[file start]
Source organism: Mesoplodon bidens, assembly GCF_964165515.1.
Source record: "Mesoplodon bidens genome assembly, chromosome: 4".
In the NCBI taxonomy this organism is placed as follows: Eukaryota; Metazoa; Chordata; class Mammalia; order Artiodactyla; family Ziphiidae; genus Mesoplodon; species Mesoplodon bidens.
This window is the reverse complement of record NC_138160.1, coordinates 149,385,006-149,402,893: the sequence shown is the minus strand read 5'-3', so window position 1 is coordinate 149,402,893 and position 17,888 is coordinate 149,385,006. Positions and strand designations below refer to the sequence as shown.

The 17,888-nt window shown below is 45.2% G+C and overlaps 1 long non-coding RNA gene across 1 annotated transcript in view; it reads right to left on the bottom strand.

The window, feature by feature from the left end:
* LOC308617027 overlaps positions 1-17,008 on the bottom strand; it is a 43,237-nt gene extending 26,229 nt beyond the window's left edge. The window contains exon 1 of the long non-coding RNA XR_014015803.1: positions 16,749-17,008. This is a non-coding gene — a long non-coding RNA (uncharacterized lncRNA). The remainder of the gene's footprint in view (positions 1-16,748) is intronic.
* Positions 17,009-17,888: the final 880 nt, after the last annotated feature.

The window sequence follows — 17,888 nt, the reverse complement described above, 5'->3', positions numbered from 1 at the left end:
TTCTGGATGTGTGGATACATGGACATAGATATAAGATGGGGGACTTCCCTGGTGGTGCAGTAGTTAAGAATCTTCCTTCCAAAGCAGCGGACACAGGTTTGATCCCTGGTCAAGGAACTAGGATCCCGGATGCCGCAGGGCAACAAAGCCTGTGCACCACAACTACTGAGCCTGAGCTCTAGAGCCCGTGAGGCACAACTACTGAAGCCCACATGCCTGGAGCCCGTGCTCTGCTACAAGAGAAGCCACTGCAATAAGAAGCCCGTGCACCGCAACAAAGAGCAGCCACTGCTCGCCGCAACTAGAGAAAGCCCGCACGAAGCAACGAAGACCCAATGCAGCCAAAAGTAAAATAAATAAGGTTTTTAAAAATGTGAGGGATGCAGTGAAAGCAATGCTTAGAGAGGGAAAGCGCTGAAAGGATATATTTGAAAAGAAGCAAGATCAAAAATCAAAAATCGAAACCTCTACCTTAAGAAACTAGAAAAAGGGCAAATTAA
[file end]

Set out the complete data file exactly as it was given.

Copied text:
Source organism: Mesoplodon bidens, assembly GCF_964165515.1.
Source record: "Mesoplodon bidens genome assembly, chromosome: 4".
In the NCBI taxonomy this organism is placed as follows: Eukaryota; Metazoa; Chordata; class Mammalia; order Artiodactyla; family Ziphiidae; genus Mesoplodon; species Mesoplodon bidens.
This window is the reverse complement of record NC_138160.1, coordinates 149,385,006-149,402,893: the sequence shown is the minus strand read 5'-3', so window position 1 is coordinate 149,402,893 and position 17,888 is coordinate 149,385,006. Positions and strand designations below refer to the sequence as shown.

The 17,888-nt window shown below is 45.2% G+C and overlaps 1 long non-coding RNA gene across 1 annotated transcript in view; it reads right to left on the bottom strand.

The window, feature by feature from the left end:
* LOC308617027 overlaps positions 1-17,008 on the bottom strand; it is a 43,237-nt gene extending 26,229 nt beyond the window's left edge. The window contains exon 1 of the long non-coding RNA XR_014015803.1: positions 16,749-17,008. This is a non-coding gene — a long non-coding RNA (uncharacterized lncRNA). The remainder of the gene's footprint in view (positions 1-16,748) is intronic.
* Positions 17,009-17,888: the final 880 nt, after the last annotated feature.

The window sequence follows — 17,888 nt, the reverse complement described above, 5'->3', positions numbered from 1 at the left end:
TTCTGGATGTGTGGATACATGGACATAGATATAAGATGGGGGACTTCCCTGGTGGTGCAGTAGTTAAGAATCTTCCTTCCAAAGCAGCGGACACAGGTTTGATCCCTGGTCAAGGAACTAGGATCCCGGATGCCGCAGGGCAACAAAGCCTGTGCACCACAACTACTGAGCCTGAGCTCTAGAGCCCGTGAGGCACAACTACTGAAGCCCACATGCCTGGAGCCCGTGCTCTGCTACAAGAGAAGCCACTGCAATAAGAAGCCCGTGCACCGCAACAAAGAGCAGCCACTGCTCGCCGCAACTAGAGAAAGCCCGCACGAAGCAACGAAGACCCAATGCAGCCAAAAGTAAAATAAATAAGGTTTTTAAAAATGTGAGGGATGCAGTGAAAGCAATGCTTAGAGAGGGAAAGCGCTGAAAGGATATATTTGAAAAGAAGCAAGATCAAAAATCAAAAATCGAAACCTCTACCTTAAGAAACTAGAAAAAGGGCAAATTAA